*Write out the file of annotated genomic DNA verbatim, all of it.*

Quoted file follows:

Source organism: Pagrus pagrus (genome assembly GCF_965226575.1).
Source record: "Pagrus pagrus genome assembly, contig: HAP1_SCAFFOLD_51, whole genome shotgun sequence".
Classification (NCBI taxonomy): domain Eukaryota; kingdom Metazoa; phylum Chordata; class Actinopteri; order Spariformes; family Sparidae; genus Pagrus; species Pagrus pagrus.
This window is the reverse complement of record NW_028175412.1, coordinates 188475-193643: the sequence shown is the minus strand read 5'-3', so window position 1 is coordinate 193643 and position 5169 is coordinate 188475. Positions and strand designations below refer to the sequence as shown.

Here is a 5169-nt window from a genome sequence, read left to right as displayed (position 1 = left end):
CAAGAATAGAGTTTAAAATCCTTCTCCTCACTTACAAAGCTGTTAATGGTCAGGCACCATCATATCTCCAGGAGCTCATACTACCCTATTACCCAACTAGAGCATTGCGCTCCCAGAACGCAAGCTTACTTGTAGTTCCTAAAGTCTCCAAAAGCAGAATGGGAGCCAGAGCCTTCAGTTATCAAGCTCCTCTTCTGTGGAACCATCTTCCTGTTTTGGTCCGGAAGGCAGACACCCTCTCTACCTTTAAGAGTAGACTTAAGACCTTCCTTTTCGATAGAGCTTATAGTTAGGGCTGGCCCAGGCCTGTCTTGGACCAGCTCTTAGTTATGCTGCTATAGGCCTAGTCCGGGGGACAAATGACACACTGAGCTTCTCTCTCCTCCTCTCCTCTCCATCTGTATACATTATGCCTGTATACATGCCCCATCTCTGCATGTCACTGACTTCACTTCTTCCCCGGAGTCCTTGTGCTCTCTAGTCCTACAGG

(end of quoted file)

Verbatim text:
Source organism: Pagrus pagrus (genome assembly GCF_965226575.1).
Source record: "Pagrus pagrus genome assembly, contig: HAP1_SCAFFOLD_51, whole genome shotgun sequence".
Classification (NCBI taxonomy): domain Eukaryota; kingdom Metazoa; phylum Chordata; class Actinopteri; order Spariformes; family Sparidae; genus Pagrus; species Pagrus pagrus.
This window is the reverse complement of record NW_028175412.1, coordinates 188475-193643: the sequence shown is the minus strand read 5'-3', so window position 1 is coordinate 193643 and position 5169 is coordinate 188475. Positions and strand designations below refer to the sequence as shown.

Here is a 5169-nt window from a genome sequence, read left to right as displayed (position 1 = left end):
CAAGAATAGAGTTTAAAATCCTTCTCCTCACTTACAAAGCTGTTAATGGTCAGGCACCATCATATCTCCAGGAGCTCATACTACCCTATTACCCAACTAGAGCATTGCGCTCCCAGAACGCAAGCTTACTTGTAGTTCCTAAAGTCTCCAAAAGCAGAATGGGAGCCAGAGCCTTCAGTTATCAAGCTCCTCTTCTGTGGAACCATCTTCCTGTTTTGGTCCGGAAGGCAGACACCCTCTCTACCTTTAAGAGTAGACTTAAGACCTTCCTTTTCGATAGAGCTTATAGTTAGGGCTGGCCCAGGCCTGTCTTGGACCAGCTCTTAGTTATGCTGCTATAGGCCTAGTCCGGGGGACAAATGACACACTGAGCTTCTCTCTCCTCCTCTCCTCTCCATCTGTATACATTATGCCTGTATACATGCCCCATCTCTGCATGTCACTGACTTCACTTCTTCCCCGGAGTCCTTGTGCTCTCTAGTCCTACAGG